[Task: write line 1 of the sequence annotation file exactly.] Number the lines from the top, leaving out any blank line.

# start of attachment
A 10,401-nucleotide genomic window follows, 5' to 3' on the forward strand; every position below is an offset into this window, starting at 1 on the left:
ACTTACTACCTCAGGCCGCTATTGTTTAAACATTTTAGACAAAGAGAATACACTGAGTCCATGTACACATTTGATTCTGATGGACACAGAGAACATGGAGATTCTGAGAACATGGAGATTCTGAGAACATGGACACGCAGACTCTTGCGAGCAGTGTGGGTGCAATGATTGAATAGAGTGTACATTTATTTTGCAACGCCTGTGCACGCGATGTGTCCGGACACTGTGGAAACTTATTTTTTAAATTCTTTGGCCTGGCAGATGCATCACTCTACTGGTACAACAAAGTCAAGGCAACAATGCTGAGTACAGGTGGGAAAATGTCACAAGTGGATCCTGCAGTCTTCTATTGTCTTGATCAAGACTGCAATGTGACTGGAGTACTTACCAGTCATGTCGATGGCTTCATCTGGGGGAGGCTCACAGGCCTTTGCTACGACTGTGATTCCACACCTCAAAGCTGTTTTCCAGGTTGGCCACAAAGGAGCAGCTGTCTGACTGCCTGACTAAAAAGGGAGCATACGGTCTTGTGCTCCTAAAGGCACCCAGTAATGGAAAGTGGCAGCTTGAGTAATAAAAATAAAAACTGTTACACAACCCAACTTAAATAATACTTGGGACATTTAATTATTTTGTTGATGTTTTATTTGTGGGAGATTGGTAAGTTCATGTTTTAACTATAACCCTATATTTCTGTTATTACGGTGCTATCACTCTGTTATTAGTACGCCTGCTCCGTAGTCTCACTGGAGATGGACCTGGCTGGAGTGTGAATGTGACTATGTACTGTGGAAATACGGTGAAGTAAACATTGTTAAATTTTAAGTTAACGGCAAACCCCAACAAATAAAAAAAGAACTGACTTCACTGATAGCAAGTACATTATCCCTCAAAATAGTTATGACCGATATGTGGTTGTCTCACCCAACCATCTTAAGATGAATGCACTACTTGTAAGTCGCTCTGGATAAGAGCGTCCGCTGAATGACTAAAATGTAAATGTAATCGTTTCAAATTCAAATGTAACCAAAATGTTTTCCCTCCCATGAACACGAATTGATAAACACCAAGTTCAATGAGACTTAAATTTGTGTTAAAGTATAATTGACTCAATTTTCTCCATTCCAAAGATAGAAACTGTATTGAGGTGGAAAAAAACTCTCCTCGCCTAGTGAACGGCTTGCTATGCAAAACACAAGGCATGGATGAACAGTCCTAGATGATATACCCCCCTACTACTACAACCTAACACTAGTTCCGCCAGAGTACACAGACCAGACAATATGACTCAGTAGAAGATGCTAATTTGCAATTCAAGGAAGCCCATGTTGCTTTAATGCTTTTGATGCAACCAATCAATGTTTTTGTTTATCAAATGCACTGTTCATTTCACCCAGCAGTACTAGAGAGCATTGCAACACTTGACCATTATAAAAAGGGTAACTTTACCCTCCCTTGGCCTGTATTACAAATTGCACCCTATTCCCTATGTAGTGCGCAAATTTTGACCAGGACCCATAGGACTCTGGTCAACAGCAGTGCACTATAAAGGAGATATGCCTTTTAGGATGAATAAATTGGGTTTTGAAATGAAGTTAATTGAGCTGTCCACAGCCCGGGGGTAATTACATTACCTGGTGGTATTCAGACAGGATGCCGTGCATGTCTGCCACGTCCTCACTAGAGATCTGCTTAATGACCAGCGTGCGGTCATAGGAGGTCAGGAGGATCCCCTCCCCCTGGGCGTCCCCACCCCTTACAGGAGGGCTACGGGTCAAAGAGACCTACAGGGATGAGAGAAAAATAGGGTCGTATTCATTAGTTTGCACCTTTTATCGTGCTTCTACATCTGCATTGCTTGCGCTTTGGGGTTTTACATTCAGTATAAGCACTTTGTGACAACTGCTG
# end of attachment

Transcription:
A 10,401-nucleotide genomic window follows, 5' to 3' on the forward strand; every position below is an offset into this window, starting at 1 on the left: